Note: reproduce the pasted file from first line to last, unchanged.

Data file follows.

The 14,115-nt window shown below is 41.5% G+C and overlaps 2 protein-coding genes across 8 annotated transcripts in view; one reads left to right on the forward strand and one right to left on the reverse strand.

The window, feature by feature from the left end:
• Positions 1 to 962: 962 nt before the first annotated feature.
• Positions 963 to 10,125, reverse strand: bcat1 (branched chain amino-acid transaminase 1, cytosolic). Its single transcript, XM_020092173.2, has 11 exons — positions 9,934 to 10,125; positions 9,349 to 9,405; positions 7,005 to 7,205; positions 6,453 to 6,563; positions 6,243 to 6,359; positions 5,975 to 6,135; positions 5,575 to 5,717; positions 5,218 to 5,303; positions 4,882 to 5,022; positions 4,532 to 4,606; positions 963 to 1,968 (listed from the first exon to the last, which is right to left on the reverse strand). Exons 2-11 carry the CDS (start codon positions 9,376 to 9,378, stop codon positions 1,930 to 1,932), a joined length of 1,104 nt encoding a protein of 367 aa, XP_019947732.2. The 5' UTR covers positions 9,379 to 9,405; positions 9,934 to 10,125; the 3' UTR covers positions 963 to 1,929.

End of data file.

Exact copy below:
The 14,115-nt window shown below is 41.5% G+C and overlaps 2 protein-coding genes across 8 annotated transcripts in view; one reads left to right on the forward strand and one right to left on the reverse strand.

The window, feature by feature from the left end:
• Positions 1 to 962: 962 nt before the first annotated feature.
• Positions 963 to 10,125, reverse strand: bcat1 (branched chain amino-acid transaminase 1, cytosolic). Its single transcript, XM_020092173.2, has 11 exons — positions 9,934 to 10,125; positions 9,349 to 9,405; positions 7,005 to 7,205; positions 6,453 to 6,563; positions 6,243 to 6,359; positions 5,975 to 6,135; positions 5,575 to 5,717; positions 5,218 to 5,303; positions 4,882 to 5,022; positions 4,532 to 4,606; positions 963 to 1,968 (listed from the first exon to the last, which is right to left on the reverse strand). Exons 2-11 carry the CDS (start codon positions 9,376 to 9,378, stop codon positions 1,930 to 1,932), a joined length of 1,104 nt encoding a protein of 367 aa, XP_019947732.2. The 5' UTR covers positions 9,379 to 9,405; positions 9,934 to 10,125; the 3' UTR covers positions 963 to 1,929.